12.8 Wireless liquid crystal temperature sensor
      12.8.1 Design of sensor
      12.8.2 Results and discussions
     12.9 Conclusions and outlook
     12.10 Benefits and future aspects

    13. Carbon-based nanomaterials as novel nanosensors
     13.1 Introduction
      13.1.1 Carbon-based nanomaterials
     13.2 Sensing properties
     13.3 Nanosensors
      13.3.1 Optical nanosensors
      13.3.2 Electromagnetic nanosensors
      13.3.3 Gas nanosensors
     13.4 CNT-based nanosensors
     13.5 Graphene-based nanosensors
     13.6 Diamond-based nanosensors
     13.7 Biosensors
      13.7.1 Graphene-based electrochemical biosensors
     13.8 Potential applications of carbon-based nanosensors
      13.8.1 Pharmaceutical analysis
      13.8.2 Bioimaging and biosensing applications
     13.9 Limitations and drawbacks of carbon-based nanosensors
      13.9.1 Sample preparation
      13.9.2 Lack of self-validation and standardization with real-life samples
      13.9.3 Nanotoxicity
      13.9.4 The risk assessment of exposures
      13.9.5 Product cost
     13.10 Conclusion
     
    14. Polymerized hybrid nanocomposite implementations of energy conversion cells device
     14.1 An overview of environmental science innovations
     14.2 Polymers
      14.2.1 Structure of polymers
      14.2.2 Properties of the polymer
      14.2.3 Thermal properties of polymers
     14.3 Composites
     14.4 Types of composite materials
      14.4.1 Fiber-reinforced composites
      14.4.2 Particulate composite
     14.5 Electrolytes
      14.5.1 Liquid electrolyte
      14.5.2 Solid electrolyte
      14.5.3 Polymer electrolyte
      14.5.4 Gel and polymer gel electrolyte
      14.5.5 Polymer nanocomposite and their classifications
      14.5.6 Investigation of polymer nanocomposites
     14.6 Transport mechanism in nanocomposite polymer electrolyte
      14.6.1 VTF equation
      14.6.2 Arrhenius equation
     14.7 Applications of nanocomposite polymer-gel electrolytes in environmentally friendly devices
      14.7.1 Hydrogen–oxygen fuel cell
      14.7.2 Solid-state rechargeable battery
      14.7.3 Sensors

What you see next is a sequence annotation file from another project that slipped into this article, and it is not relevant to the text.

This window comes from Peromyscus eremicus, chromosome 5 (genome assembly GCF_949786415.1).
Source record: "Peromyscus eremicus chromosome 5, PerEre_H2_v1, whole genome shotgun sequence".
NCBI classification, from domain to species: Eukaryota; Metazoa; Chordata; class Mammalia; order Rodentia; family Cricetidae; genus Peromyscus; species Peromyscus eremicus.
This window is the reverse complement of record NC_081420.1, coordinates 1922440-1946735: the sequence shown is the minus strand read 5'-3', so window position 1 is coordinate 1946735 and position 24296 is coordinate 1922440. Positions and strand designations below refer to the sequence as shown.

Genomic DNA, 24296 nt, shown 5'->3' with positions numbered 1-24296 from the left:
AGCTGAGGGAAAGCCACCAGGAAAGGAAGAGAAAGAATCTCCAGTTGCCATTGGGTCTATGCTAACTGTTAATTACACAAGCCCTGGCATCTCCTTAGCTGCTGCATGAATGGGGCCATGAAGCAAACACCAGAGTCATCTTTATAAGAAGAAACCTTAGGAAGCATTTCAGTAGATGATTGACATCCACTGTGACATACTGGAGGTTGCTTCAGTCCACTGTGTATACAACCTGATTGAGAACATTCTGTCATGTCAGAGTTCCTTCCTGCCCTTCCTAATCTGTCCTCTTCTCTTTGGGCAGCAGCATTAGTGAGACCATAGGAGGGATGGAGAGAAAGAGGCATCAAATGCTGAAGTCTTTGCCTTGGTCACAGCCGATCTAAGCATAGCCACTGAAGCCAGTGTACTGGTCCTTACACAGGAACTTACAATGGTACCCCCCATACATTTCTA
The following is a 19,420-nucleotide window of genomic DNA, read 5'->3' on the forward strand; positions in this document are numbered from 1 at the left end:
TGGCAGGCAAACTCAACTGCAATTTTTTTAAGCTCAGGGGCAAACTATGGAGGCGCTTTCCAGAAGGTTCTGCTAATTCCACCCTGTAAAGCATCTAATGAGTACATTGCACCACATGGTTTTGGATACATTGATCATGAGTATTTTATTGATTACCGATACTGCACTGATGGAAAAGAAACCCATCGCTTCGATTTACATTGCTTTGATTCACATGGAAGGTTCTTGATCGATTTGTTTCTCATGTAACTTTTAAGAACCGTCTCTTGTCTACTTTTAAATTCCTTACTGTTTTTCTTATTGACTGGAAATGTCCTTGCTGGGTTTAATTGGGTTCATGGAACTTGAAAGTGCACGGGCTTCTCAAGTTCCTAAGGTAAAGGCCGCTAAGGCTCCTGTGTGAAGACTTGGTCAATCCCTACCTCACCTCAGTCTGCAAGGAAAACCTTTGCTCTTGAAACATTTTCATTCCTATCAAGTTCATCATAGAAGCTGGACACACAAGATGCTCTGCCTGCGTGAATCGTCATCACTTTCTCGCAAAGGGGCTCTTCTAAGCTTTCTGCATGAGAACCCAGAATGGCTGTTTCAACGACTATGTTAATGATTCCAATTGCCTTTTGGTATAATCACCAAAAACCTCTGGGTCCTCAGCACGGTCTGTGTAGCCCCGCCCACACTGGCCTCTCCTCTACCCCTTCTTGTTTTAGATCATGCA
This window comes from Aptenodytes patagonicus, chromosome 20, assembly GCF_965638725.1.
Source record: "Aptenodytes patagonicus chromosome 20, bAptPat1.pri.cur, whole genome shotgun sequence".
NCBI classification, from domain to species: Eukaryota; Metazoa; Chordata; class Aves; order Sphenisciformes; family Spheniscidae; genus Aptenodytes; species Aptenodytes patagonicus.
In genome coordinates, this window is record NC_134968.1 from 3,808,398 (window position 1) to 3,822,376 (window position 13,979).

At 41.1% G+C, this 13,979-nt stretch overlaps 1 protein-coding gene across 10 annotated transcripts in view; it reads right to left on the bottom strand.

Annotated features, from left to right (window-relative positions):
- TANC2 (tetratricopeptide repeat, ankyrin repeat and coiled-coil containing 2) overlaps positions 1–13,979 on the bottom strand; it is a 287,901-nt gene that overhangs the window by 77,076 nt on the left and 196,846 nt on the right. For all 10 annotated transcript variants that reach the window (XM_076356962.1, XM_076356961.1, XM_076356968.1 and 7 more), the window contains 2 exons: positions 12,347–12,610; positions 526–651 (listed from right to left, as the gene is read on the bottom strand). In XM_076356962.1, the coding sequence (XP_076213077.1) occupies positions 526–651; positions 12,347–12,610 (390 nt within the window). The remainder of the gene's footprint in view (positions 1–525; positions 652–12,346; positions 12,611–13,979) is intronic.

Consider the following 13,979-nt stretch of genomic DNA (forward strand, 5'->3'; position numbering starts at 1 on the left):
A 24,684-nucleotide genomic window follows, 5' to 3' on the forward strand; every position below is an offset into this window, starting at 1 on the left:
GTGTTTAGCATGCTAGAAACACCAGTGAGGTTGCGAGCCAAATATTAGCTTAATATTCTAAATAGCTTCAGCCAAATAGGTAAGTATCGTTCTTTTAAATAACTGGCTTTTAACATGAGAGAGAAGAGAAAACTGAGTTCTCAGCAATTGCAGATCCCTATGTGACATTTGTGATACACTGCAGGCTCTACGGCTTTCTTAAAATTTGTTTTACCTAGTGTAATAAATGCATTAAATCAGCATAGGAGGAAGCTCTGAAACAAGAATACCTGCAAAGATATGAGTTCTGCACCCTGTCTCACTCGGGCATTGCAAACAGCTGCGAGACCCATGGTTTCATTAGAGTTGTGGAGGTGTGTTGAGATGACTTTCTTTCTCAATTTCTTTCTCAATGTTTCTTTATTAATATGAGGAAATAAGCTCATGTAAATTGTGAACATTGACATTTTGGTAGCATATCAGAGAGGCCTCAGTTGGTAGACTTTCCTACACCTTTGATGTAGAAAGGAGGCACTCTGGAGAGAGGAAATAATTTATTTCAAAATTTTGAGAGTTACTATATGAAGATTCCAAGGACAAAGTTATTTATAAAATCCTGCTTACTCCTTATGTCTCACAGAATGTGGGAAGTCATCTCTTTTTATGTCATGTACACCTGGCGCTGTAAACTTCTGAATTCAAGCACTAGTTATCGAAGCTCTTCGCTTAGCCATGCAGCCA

14.7.4 Supercapacitors
      14.7.5 Photoelectrochemical cells
      14.7.6 Solar cells
     14.8 Structural and ion transport studies in (100-x) PVdF+ xNH4SCN gel electrolyte
      14.8.1 Membrane fabrication
      14.8.2 Results and discussions
      14.8.3 Application of polymer nanocomposites in environmentally friendly devices
      14.8.4 Basics of fuel cells
      14.8.5 Working principle of fuel cells
      14.8.6 Polymer electrolyte membrane fuel cell (PEMFC)
      14.8.7 Application of fuel cell
     14.9 Conclusions and outlook
     14.10 Remarks and future prospects
      
    15. Smart polymer systems as concrete self-healing agents
     15.1 Introduction
     15.2 Self-healing property
     15.3 Concrete self-healing mechanisms
      15.3.1 Autogenous
      15.3.2 Mineral admixtures
      15.3.3 Bacteria
      15.3.4 Adhesive materials
     15.4 Polymers in concrete self-healing
      15.4.1 Poly (vinyl alcohol) (PVA)
      15.4.2 Poly (lactic acid) (PLA)
      15.4.3 Polystyrene (PS)
      15.4.4 Polyurethanes (PUs)
      15.4.5 Epoxy resin
      15.4.6 Polyacrylates
      15.4.7 Alginates
      15.4.8 Superabsorbent polymers (SAPs)
     15.5 Trends in concrete self-healing
     15.6 Final considerations

    16. Chemical engineering of protein cages and nanoparticles for pharmaceutical applications
     16.1 Introduction to chemical modification of proteins
     16.2 Uncommon viral protein cages
      16.2.1 Adenovirus
      16.2.2 Viruses as protein cages
      16.2.3 Qβ bacteriophage
     16.3 Nonviral protein cages
      16.3.1 Heat-shock proteins (Hsps)
      16.3.2 Ferritin
      16.3.3 Vault proteins (VPs)
     16.4 Residue-specific amino acid modification strategies
      16.4.1 Lysine
      16.4.2 Carboxyl
      16.4.3 Cystine
      16.4.4 Tyrosines
      16.4.5 Arginine
      16.4.6 Tryptophan
      16.4.7 Methionine
     16.5 Nanoparticles targeted for drug delivery
      16.5.1 Passive targeting
      16.5.2 Active targeting
      16.5.3 Advantages and disadvantages
      16.5.4 Applications

Product details

  • No. of pages: 472
  • Language: English
  • Copyright: © Elsevier 2020
  • Published: June 16, 2020
  • Imprint: Elsevier
  • Paperback ISBN: 9780128207024
  • eBook ISBN: 9780128235553

About the Editor in Chief

Kaushik Pal

Kaushik Pal is Research Professor in the Department of Nanotechnology, Bharath University, India. His research focuses on nanofabrication, functional materials, carbon nanotubes, and nanoscale sensing technologies.

Affiliations and Expertise

Department of Nanotechnology, Bharath University, India

About the Editor

Fernando Gomes Souza Junior

Fernando Gomes Souza Junior is Associate Professor in Civil Engineering at the Federal University of Rio de Janeiro, Brazil. His research focuses in the areas of the use of renewable resources and nanocomposites in sensors, drug delivery and environmental recovery.

Affiliations and Expertise

Federal University of Rio de Janeiro, Brazil